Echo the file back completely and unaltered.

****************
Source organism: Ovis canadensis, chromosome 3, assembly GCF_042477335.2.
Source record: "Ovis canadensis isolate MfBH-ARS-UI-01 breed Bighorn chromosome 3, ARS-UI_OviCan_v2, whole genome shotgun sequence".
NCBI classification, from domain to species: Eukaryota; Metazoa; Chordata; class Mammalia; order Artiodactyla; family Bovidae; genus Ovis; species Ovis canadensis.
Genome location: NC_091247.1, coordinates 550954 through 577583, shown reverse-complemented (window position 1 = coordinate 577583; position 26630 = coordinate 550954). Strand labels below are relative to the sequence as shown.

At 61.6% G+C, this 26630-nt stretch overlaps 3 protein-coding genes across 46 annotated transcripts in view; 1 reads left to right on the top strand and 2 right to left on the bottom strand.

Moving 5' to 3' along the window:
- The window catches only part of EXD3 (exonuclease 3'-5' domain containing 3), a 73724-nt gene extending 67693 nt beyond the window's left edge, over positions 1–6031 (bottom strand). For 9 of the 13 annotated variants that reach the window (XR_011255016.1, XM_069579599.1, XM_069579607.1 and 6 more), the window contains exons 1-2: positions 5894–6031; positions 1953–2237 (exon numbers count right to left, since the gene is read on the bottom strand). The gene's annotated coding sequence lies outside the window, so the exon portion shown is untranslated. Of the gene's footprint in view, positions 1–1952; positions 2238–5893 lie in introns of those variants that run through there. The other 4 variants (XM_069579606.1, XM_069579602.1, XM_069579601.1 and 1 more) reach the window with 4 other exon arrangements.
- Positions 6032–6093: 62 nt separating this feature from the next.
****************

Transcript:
Source organism: Ovis canadensis, chromosome 3, assembly GCF_042477335.2.
Source record: "Ovis canadensis isolate MfBH-ARS-UI-01 breed Bighorn chromosome 3, ARS-UI_OviCan_v2, whole genome shotgun sequence".
NCBI classification, from domain to species: Eukaryota; Metazoa; Chordata; class Mammalia; order Artiodactyla; family Bovidae; genus Ovis; species Ovis canadensis.
Genome location: NC_091247.1, coordinates 550954 through 577583, shown reverse-complemented (window position 1 = coordinate 577583; position 26630 = coordinate 550954). Strand labels below are relative to the sequence as shown.

At 61.6% G+C, this 26630-nt stretch overlaps 3 protein-coding genes across 46 annotated transcripts in view; 1 reads left to right on the top strand and 2 right to left on the bottom strand.

Moving 5' to 3' along the window:
- The window catches only part of EXD3 (exonuclease 3'-5' domain containing 3), a 73724-nt gene extending 67693 nt beyond the window's left edge, over positions 1–6031 (bottom strand). For 9 of the 13 annotated variants that reach the window (XR_011255016.1, XM_069579599.1, XM_069579607.1 and 6 more), the window contains exons 1-2: positions 5894–6031; positions 1953–2237 (exon numbers count right to left, since the gene is read on the bottom strand). The gene's annotated coding sequence lies outside the window, so the exon portion shown is untranslated. Of the gene's footprint in view, positions 1–1952; positions 2238–5893 lie in introns of those variants that run through there. The other 4 variants (XM_069579606.1, XM_069579602.1, XM_069579601.1 and 1 more) reach the window with 4 other exon arrangements.
- Positions 6032–6093: 62 nt separating this feature from the next.